During the magnetic storm of February 8-9, 1986, the region of strong ion convection in the vicinity of the dayside cusp expanded equatorward into the field of view of the Millstone Hill radar at lower mid-latitudes. High-speed (>1.5 km/s) poleward ion flows were found at latitudes as low as 60 deg invariant latitude, at least 10 deg lower than the typical cleft/cusp position for moderately disturbed (Kp>4) magnetospheric conditions. The ion velocity pattern responded promptly to changes in the interplanetary magnetic field By direction. The large-scale two-dimensional convection pattern across the dayside was well resolved using radar azimuth scan data at Millstone Hill, thus enabling us to place the fine-scale radar/satellite observations of the storm time cusp and cleft in the context of the large-scale pattern. We present a detailed comparison of radar and DMSP F7 satellite observations in the prenoon sector during a period of Kp > 7, to examine the low-altitude signatures of various plasma regions in the vicinity of the cusp. The combination of particle precipitation, magnetic field perturbation, radar measurements of ion heating, and convection consistently suggests the unusual low-latitude position of cusp at 65 invariant latitude.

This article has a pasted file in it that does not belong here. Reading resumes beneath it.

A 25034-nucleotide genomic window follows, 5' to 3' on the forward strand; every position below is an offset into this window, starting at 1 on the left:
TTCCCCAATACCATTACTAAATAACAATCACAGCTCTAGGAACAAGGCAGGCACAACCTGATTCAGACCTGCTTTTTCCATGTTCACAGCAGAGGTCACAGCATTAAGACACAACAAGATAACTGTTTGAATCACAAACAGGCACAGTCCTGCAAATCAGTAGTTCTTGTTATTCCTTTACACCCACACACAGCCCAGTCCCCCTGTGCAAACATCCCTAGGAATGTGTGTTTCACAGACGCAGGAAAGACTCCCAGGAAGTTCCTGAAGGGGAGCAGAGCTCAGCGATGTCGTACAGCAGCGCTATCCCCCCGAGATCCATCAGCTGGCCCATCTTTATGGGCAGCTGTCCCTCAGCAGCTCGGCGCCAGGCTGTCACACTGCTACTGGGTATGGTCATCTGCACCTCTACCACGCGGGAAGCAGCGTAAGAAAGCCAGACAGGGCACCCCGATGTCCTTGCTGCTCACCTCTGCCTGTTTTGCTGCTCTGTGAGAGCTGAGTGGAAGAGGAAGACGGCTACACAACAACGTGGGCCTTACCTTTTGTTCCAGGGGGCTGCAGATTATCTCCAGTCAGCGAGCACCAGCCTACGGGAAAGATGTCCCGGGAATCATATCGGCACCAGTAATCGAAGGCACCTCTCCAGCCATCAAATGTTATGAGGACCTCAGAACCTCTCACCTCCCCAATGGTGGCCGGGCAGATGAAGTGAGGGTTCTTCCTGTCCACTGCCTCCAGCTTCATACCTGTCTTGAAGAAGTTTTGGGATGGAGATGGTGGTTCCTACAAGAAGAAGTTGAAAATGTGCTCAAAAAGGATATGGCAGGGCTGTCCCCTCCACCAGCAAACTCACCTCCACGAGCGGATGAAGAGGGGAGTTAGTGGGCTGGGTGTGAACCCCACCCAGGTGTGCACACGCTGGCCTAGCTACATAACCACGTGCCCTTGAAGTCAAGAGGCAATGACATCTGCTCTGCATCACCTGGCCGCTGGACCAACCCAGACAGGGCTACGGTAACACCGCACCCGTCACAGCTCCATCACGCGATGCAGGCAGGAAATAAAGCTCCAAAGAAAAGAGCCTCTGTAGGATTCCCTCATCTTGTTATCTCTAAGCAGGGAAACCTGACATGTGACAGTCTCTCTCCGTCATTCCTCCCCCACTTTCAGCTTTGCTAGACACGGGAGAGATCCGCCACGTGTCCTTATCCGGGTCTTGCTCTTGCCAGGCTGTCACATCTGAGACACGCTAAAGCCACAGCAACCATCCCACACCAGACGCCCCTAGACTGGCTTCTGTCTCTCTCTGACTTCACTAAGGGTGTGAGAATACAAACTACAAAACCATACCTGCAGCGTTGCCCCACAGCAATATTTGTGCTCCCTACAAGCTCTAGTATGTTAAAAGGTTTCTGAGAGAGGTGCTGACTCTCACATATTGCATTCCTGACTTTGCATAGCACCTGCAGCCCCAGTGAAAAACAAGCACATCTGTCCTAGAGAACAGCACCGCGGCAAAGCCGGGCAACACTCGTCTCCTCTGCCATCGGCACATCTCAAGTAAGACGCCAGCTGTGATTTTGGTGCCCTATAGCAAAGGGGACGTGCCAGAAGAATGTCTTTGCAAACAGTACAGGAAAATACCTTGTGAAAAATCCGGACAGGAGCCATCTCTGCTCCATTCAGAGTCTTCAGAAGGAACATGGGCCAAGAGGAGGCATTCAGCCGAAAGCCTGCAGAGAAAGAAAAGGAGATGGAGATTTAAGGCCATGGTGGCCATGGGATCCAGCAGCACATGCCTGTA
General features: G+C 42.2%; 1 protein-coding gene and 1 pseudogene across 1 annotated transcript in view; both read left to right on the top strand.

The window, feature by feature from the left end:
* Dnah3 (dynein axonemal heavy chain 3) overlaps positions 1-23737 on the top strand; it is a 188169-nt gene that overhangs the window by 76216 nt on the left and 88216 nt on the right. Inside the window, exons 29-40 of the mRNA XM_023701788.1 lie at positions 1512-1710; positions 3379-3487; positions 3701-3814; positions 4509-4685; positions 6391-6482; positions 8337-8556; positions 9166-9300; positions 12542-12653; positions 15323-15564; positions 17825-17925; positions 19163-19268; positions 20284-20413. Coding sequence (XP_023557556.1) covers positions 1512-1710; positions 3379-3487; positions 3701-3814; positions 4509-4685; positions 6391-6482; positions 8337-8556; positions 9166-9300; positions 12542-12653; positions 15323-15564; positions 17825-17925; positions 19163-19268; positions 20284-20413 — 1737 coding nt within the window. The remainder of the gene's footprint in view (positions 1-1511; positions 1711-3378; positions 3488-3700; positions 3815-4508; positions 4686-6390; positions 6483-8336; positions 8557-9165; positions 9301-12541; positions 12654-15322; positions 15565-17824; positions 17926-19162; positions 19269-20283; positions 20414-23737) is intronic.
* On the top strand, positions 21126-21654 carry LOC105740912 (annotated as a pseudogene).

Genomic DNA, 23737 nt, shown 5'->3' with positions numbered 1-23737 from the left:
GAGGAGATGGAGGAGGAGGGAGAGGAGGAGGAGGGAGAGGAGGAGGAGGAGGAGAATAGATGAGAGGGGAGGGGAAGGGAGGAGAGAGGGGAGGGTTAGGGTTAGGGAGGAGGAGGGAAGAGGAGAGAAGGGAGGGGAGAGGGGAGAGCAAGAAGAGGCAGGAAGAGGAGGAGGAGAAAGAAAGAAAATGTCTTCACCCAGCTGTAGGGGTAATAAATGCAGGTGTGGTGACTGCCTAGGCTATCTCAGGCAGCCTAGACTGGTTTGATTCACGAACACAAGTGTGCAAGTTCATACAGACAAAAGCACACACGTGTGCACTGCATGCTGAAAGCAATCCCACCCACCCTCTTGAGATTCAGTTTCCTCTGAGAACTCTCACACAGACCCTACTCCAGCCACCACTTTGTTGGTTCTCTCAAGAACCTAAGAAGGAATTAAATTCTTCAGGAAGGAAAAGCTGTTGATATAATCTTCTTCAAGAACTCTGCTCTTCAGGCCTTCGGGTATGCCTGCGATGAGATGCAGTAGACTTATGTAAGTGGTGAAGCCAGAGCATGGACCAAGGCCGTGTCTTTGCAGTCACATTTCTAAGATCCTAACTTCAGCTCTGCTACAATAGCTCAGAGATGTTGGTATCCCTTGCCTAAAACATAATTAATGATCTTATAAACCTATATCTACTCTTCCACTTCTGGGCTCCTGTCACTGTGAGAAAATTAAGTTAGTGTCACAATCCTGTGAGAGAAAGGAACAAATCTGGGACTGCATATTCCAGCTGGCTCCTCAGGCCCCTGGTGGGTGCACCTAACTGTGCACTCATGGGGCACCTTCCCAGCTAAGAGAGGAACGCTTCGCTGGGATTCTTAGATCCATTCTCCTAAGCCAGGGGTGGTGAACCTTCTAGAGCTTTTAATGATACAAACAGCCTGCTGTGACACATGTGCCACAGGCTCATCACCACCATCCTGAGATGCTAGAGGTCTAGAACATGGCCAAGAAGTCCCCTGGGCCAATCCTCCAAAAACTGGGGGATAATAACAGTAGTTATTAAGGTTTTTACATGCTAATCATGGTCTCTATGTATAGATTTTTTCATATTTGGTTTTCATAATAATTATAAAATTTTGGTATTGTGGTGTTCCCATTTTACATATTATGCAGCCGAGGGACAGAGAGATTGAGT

20. Simultaneous Spectral and Timing Observations of Accreting Neuron Stars

    NASA Technical Reports Server (NTRS)

    Kaaret, P.; West, Donald K. (Technical Monitor)

    2001-01-01